Shipowners jettison the scrapping option

Since 2018 shipowners generally have been reluctant to sell older or less economical ships to breakers’ yards. During the past five years average annual recycling totals in the world merchant ship fleet were the smallest since an exceptional freight market boom, with associated reduced scrapping, ended almost sixteen years ago in 2008. Further emphasising how low scrapping has been, volumes were minor percentages of the existing fleet.

 

In individual recent years relatively large annual recycling totals for bulk carriers and tankers were seen, preceded and followed by low annual volumes. But for the merchant ship fleet as a whole, durIng the past five years scrapping averaged under 1% of the fleet’s beginning-of-year deadweight tonnage. In the previous five years an average 2% was scrapped annually, while levels in earlier years were higher at 3-4%.

What is likely to happen in the years ahead? Even in the short-term future of up to twelve months ahead, forecasts of demolition sales typically prove incorrect. Unpredictable volumes are an enduring feature of shipping markets, because it is usually not predictable how freight market patterns and changes in sentiment and expectations will affect owners’ scrapping decisions. For the longer-term future most estimates are based on guesses, albeit informed by historical observation. Adding to more recent perplexity has been the unclear impact of environmental regulations. However, signs suggest that tightening regulations and an ageing fleet in many sectors may boost demolition in the next few years.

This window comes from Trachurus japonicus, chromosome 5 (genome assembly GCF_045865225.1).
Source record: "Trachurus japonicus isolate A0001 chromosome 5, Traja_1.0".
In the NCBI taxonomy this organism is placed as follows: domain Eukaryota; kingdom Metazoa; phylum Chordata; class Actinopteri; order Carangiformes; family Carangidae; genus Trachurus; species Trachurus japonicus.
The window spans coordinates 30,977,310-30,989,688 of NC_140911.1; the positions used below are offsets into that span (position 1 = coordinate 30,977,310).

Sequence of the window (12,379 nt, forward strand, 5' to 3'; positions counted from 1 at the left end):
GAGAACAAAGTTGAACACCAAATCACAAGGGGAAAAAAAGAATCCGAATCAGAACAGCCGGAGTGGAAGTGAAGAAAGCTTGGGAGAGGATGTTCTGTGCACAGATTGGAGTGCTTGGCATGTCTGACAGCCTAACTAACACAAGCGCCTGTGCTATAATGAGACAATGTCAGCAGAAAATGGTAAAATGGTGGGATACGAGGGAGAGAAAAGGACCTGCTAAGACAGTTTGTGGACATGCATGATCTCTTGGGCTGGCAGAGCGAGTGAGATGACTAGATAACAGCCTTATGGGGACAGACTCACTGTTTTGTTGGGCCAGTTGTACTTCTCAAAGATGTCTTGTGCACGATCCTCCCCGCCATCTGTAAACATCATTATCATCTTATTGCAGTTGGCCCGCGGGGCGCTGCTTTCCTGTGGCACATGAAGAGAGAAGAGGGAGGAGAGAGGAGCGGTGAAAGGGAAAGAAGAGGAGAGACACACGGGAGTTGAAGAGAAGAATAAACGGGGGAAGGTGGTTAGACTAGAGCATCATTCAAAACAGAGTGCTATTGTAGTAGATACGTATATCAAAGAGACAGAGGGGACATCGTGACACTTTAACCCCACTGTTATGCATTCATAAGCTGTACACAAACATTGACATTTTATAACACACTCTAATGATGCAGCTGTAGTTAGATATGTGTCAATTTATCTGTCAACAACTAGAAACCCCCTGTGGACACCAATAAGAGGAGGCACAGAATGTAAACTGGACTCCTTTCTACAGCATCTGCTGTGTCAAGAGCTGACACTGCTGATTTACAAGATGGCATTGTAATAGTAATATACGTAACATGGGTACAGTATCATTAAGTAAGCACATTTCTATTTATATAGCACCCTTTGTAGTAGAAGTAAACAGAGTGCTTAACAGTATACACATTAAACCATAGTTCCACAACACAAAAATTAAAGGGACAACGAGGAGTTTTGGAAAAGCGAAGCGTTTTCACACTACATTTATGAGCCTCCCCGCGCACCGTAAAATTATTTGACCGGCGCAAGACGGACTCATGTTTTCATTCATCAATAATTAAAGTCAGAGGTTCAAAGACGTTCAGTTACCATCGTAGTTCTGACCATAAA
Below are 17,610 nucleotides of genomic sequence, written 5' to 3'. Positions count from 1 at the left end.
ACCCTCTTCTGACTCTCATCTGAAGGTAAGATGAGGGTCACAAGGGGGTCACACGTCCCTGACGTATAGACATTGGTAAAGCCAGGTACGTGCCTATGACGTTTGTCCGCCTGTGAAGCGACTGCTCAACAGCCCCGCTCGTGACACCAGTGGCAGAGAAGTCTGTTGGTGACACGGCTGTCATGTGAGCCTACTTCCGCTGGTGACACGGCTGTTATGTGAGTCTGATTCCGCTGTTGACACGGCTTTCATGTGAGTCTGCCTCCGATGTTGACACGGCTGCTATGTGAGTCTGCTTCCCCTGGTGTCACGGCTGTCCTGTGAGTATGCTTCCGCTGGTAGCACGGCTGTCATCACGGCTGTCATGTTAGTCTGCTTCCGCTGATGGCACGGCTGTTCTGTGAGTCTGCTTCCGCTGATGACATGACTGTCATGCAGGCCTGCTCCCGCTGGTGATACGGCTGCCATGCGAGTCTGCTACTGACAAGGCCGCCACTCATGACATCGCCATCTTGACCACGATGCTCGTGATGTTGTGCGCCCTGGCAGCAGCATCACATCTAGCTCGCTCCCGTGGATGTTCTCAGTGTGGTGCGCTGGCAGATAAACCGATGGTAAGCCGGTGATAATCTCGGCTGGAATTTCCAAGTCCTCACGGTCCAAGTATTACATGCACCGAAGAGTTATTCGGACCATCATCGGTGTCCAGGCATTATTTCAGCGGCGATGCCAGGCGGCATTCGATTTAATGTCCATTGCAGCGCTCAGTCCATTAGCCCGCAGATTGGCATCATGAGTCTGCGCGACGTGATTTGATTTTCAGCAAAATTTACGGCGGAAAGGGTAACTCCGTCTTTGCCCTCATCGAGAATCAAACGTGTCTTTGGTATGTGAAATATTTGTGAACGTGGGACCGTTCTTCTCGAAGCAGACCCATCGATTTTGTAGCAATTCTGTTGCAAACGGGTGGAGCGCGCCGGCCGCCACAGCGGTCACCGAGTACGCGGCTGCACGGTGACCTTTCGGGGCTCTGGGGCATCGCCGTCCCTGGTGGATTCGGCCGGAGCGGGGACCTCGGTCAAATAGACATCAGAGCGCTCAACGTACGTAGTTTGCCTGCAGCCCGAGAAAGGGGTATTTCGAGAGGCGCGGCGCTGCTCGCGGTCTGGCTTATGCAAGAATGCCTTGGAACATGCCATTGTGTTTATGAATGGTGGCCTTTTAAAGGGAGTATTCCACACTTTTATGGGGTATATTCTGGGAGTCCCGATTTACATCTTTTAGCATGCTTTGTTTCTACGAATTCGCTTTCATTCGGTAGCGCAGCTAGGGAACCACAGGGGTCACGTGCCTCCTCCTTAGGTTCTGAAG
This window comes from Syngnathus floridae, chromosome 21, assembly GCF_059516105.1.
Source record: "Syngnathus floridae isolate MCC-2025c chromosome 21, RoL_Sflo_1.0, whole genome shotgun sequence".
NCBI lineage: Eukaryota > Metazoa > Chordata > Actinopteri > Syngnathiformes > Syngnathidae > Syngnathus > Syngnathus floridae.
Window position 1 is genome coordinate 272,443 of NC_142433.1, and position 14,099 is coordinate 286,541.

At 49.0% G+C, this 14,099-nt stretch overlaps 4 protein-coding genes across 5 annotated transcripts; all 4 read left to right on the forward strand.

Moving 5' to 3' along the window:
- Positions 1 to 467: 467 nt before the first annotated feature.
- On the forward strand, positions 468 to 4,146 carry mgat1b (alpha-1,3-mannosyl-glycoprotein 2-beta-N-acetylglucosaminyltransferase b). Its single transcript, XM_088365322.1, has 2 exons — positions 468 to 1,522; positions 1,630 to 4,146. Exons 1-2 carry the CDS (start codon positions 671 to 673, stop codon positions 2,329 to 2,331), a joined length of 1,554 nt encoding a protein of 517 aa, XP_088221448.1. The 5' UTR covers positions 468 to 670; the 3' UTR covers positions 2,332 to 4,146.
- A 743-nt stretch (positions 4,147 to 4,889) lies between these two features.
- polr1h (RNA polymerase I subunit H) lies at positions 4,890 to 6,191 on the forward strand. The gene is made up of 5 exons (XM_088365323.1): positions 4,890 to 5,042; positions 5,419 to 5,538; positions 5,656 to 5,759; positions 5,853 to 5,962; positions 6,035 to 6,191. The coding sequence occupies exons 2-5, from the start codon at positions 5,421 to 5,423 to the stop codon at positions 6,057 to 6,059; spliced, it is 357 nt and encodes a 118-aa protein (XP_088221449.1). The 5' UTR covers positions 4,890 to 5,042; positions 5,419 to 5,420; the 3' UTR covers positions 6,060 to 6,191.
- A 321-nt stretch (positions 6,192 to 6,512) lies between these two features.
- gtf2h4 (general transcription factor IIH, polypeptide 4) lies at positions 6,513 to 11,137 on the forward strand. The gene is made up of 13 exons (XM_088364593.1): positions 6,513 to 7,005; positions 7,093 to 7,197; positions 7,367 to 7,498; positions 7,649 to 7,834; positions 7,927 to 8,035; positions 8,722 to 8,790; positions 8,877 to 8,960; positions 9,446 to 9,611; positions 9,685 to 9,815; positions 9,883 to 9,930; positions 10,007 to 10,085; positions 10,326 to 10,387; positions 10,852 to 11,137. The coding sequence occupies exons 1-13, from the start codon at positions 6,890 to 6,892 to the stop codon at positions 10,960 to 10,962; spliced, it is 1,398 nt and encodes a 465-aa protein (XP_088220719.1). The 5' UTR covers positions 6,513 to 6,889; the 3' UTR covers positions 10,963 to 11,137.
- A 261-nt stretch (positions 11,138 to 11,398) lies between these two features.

Scrapping trends

Typically merchant ship volumes scrapped vary greatly from year to year as shown in the graph. These volumes offset a proportion of new capacity – newbuilding deliveries – joining the fleet, thereby moderating fleet growth to a greater or lesser extent. The graph emphasises how low annual scrapping activity was in the past few years, compared with the preceding period.

In 2022 and 2023 annual merchant ship scrapping – bulk carriers, tankers, container ships, gas carriers and other ship types – totalled 11 million deadweight tonnes in each year. These totals, based on Clarksons Research data, were half the volumes seen in the previous three years, 2019 to 2021, when an average 21.7m dwt was recorded.